He smiles, “Yes, that I can do. We’re always in need of more horses. This will save us having to chase down and buy some, for a while.”
I finish my cup, and leave. Jason sent someone back for the rest of our group, and all are now ready to leave, we had our lunch while cleaning up. Jaycee rides in with the three escapees. I have her leave them with the officer to sort out while we form up, and ride out.
We’re a happy lot when we ride out of Summer Ford. Our first real fight as a unit, and we all did our jobs. We all now know we can depend on each other to do the right thing. Sure there were a few mistakes: there always are in a combat, especially with green troops. But those mistakes were all minor, and they won’t happen again. Now we’ve all got a lot more confidence in our ability to deal with the Brotherhood.
A day east of Summer Ford we turn north, and we start masking our trail by dragging brush behind the last of the ponies so the road won’t look like a large group went by. Two days later we reach a wide stream crossing the road at an angle, and we head up it. We drag the brush well upstream, and drop it to the side where it won’t be found. This takes us deep into the forest without showing where we left the road.
After another two days we leave the stream to travel north-east for four days, again masking our trail. We reach and round the edge of a steep cliff to turn east, travelling along the cliff face until the rocks are replaced by dense scrub. That night I check my maps. The next morning I let everyone have a rest while I head out on foot. By lunchtime I’ve found the access point, and worked out how to enter it without us making it obvious. I’m back at the camp by mid-afternoon.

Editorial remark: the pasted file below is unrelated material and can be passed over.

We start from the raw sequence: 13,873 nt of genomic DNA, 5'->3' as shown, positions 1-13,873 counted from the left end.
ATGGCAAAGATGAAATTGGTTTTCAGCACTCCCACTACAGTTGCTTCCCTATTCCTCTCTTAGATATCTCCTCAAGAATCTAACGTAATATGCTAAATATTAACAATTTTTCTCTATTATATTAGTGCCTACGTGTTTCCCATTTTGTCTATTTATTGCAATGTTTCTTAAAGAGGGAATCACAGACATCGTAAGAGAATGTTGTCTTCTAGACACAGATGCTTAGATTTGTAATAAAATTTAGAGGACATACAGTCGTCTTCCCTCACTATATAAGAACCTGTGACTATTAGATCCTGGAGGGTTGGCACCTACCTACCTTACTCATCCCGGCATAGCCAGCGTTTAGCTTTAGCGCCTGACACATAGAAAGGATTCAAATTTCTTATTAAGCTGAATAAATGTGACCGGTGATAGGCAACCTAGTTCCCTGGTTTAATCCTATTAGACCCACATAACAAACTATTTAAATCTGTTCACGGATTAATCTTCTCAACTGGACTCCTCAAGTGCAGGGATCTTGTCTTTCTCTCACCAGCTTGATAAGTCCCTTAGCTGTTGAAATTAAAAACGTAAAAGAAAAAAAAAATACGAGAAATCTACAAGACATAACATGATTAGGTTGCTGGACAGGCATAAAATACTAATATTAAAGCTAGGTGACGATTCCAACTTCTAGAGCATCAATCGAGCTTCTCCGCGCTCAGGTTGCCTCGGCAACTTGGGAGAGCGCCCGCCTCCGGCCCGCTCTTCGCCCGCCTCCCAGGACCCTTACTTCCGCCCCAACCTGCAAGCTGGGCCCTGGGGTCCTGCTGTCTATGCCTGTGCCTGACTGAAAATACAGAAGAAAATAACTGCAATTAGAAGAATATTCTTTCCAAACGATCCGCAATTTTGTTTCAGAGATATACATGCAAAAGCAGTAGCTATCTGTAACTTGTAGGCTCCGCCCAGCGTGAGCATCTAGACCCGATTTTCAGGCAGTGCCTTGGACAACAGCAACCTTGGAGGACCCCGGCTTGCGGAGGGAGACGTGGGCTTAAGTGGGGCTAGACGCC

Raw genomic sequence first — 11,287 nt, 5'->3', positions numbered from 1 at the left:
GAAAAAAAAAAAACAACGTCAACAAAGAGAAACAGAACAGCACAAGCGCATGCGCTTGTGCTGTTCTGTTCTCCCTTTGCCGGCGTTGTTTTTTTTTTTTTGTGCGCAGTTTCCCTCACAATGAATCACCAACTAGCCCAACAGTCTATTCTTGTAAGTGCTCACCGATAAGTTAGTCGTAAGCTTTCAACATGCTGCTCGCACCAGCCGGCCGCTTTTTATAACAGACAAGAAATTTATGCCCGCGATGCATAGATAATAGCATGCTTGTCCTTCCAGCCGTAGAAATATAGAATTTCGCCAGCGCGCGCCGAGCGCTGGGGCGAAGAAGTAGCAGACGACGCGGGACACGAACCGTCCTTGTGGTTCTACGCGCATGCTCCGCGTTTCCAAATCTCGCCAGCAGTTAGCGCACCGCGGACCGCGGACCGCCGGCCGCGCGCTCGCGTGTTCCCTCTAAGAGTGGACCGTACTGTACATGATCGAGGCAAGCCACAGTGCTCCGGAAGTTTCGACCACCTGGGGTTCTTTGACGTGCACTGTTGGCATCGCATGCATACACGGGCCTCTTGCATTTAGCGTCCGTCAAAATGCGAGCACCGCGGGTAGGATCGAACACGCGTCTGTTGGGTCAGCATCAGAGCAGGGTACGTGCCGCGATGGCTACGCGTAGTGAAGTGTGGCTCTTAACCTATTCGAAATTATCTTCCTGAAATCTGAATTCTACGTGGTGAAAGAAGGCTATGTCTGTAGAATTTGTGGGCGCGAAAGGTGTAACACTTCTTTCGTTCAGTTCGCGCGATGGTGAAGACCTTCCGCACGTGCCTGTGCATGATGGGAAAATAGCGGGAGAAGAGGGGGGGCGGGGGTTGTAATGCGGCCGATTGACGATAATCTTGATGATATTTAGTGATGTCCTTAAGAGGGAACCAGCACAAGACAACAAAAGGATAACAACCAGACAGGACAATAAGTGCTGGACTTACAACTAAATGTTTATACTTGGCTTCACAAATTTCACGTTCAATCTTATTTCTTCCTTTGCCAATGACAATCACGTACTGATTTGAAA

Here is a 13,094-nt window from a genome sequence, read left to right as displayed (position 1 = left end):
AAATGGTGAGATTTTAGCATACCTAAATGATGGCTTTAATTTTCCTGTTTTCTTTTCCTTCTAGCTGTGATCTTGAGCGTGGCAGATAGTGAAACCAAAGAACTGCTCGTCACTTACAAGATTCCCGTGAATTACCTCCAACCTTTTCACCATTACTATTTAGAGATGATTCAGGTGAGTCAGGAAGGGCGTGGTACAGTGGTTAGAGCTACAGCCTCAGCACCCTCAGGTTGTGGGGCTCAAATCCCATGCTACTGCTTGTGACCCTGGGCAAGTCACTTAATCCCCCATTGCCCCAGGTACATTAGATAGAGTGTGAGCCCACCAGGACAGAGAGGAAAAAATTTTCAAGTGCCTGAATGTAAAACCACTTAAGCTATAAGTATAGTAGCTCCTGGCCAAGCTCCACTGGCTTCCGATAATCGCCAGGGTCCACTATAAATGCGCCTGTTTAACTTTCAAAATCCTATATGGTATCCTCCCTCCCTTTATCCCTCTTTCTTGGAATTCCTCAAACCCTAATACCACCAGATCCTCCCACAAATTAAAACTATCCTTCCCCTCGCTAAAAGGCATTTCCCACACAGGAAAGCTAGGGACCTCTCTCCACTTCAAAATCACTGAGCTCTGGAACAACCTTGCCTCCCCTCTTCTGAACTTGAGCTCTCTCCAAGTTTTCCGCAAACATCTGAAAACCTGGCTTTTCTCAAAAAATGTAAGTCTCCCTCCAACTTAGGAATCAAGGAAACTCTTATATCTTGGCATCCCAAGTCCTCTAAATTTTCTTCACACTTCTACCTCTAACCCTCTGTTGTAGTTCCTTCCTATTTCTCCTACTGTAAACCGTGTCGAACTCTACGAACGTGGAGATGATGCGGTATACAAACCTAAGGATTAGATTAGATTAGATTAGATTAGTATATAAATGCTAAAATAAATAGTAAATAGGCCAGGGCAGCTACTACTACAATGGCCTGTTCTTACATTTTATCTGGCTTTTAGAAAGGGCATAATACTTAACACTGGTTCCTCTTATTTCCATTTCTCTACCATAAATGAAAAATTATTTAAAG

The next day is an easy trip to an entry point through the scrub. It’s well concealed, due to the bushes on the sides growing back across it. The original width is big enough for a wagon, but we’re having to take care getting the ponies through the small gap that’s now left. Down the path, turn near the rocks, and go behind the fallen rocks. A little further in we go around a large rock, and into a cave. It’s a little wider than a wagon at the entrance, but opens out to three wagons wide just inside it.